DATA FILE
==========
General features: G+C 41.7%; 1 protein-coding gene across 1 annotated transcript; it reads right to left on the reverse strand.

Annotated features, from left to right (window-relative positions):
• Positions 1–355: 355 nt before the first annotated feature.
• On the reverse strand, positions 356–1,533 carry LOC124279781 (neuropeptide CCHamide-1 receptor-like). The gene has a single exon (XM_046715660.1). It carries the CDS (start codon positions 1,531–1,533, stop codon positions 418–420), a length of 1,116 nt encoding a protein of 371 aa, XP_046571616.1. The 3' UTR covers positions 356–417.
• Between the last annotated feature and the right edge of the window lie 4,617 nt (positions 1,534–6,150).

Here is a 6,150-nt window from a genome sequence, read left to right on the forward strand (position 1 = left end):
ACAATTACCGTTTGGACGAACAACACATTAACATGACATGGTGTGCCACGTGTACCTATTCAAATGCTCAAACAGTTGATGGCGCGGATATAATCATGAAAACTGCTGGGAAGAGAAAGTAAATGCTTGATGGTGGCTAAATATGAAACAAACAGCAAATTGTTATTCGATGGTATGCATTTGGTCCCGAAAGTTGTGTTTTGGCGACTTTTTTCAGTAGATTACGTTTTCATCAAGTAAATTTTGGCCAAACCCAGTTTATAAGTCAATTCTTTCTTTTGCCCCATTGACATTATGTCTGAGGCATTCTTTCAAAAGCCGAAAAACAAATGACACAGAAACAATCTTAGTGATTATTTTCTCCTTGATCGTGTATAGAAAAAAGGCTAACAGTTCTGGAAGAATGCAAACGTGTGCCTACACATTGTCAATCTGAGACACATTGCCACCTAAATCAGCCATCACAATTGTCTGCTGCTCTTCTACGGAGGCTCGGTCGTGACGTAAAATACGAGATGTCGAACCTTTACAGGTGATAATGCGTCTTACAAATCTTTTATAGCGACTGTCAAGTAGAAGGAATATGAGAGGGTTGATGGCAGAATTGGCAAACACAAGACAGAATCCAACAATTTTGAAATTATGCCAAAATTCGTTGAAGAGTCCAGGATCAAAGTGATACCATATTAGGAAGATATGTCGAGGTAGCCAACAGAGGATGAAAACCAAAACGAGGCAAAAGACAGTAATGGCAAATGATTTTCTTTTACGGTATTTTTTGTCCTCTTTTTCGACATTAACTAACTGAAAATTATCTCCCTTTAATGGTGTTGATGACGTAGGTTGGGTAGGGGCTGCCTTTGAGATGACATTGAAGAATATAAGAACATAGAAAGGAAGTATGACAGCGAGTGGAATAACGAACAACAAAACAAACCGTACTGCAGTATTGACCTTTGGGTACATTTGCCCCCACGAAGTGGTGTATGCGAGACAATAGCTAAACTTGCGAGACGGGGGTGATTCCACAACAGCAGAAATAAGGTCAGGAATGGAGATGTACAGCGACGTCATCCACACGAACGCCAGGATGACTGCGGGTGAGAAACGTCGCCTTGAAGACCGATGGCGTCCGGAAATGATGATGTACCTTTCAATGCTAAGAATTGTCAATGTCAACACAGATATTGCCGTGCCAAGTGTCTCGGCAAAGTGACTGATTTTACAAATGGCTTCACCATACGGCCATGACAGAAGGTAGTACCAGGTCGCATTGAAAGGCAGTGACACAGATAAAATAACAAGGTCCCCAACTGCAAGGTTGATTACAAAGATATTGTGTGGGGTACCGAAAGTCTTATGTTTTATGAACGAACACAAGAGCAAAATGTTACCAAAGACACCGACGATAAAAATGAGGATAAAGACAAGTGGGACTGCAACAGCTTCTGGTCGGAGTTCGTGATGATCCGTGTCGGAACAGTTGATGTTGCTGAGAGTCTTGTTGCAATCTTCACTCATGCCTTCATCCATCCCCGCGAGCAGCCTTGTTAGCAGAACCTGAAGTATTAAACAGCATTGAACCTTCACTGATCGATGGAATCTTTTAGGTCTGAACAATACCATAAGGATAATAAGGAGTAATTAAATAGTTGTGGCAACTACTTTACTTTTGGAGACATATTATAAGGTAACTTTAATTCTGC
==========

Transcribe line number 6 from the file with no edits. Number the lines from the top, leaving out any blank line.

Here is a 6,150-nt window from a genome sequence, read left to right on the forward strand (position 1 = left end):